Snuggled comfortably in her host mother's arms, the beautiful 10-month-old girl with big brown eyes will now have a long future ahead.
It all started with a team of 50 clinicians, including five surgeons, and a Chicago family willing to open their arms to care for a baby they never met before.
"I was glad. I knew soon after her arrival that she would have this life-changing surgery, that her parents trusted doctors they never met and a host family like us that they had never met, that all of us would help their daughter," said Nancy Swabb, Dominique's foster mother.
Dominique was born in the Ivory Coast in West Africa with a very rare condition. She had the remnants of her conjoined twin still attached to her.
The bottom half of her not-fully-developed twin's body protruded from Dominique's neck and back, creating a large mass. She couldn't do many of the things other babies could do, until now.
"She wasn't able to do some of the things that normal little kids do, like turn over and sit up and all those types of things. Now that we have removed her parasitic twin, she is a more normal girl," said Dr. Robert Givens Kellogg, a pediatric neurosurgeon.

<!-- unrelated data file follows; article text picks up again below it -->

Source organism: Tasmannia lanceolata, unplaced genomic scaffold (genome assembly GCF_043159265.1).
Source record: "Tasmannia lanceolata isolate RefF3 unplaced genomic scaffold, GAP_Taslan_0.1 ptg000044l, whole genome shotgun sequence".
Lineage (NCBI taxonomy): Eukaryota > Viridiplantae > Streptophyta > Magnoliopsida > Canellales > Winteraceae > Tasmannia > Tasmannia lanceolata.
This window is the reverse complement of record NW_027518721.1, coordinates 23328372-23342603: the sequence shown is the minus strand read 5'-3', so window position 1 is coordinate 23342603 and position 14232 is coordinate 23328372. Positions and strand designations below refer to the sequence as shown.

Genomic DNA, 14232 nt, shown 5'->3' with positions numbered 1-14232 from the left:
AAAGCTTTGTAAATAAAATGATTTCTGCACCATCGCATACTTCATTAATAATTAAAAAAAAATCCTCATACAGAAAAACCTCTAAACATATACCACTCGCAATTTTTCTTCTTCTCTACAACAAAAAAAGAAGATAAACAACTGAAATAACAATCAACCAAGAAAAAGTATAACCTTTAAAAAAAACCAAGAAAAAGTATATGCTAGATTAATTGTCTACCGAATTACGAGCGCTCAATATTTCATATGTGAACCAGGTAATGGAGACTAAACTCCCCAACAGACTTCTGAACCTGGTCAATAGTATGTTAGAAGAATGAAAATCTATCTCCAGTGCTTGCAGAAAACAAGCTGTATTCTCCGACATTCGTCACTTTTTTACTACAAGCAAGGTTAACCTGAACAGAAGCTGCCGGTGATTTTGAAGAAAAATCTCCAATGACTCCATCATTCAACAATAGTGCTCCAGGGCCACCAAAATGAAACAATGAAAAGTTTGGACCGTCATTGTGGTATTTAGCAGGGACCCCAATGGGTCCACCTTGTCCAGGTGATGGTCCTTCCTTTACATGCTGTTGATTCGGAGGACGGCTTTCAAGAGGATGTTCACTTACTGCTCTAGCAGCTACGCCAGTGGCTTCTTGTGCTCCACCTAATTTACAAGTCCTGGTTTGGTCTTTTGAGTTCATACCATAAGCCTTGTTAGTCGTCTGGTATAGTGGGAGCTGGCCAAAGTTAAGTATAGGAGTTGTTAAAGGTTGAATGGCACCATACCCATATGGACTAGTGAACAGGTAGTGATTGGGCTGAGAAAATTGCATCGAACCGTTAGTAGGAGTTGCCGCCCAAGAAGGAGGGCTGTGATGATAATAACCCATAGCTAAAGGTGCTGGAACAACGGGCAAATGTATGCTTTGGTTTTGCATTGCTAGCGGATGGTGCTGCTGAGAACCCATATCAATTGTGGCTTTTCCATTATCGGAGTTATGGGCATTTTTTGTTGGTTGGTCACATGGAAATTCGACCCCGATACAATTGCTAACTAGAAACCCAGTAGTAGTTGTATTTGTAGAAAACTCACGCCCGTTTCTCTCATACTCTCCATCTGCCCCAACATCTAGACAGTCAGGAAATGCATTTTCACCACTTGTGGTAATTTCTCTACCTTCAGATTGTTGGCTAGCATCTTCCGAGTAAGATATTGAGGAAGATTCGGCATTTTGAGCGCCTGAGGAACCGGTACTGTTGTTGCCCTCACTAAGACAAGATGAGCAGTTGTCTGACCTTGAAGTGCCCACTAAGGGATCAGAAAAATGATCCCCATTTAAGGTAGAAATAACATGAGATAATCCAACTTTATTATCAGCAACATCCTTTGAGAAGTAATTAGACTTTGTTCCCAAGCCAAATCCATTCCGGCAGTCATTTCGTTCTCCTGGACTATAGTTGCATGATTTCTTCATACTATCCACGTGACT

The surgery was complicated and risky, but it was a success. Surgeons removed the mass and reconstructed her back and spine.
"The biggest concern is not adequately knowing what we were facing," said Dr. Frank Vicari, a pediatric plastic surgeon.
Dominique was released from Advocate Children's Hospital in northwest suburban Park Ridge five days after her procedure, into the care of her foster family.
They learned about Dominique on social media, through an organization called Children's Medical Mission West and knew instantly they wanted to help.
"We are all in this together. If we can help another family, we're happy to do it," Swabb said.
Dominque will go through rehab and will be sent back to her family in Africa next month.
Her journey is something the Swabb family and team of medical staff is sure to remember forever.
"I think she's touched a lot of lives and a lot of hearts," Swabb said.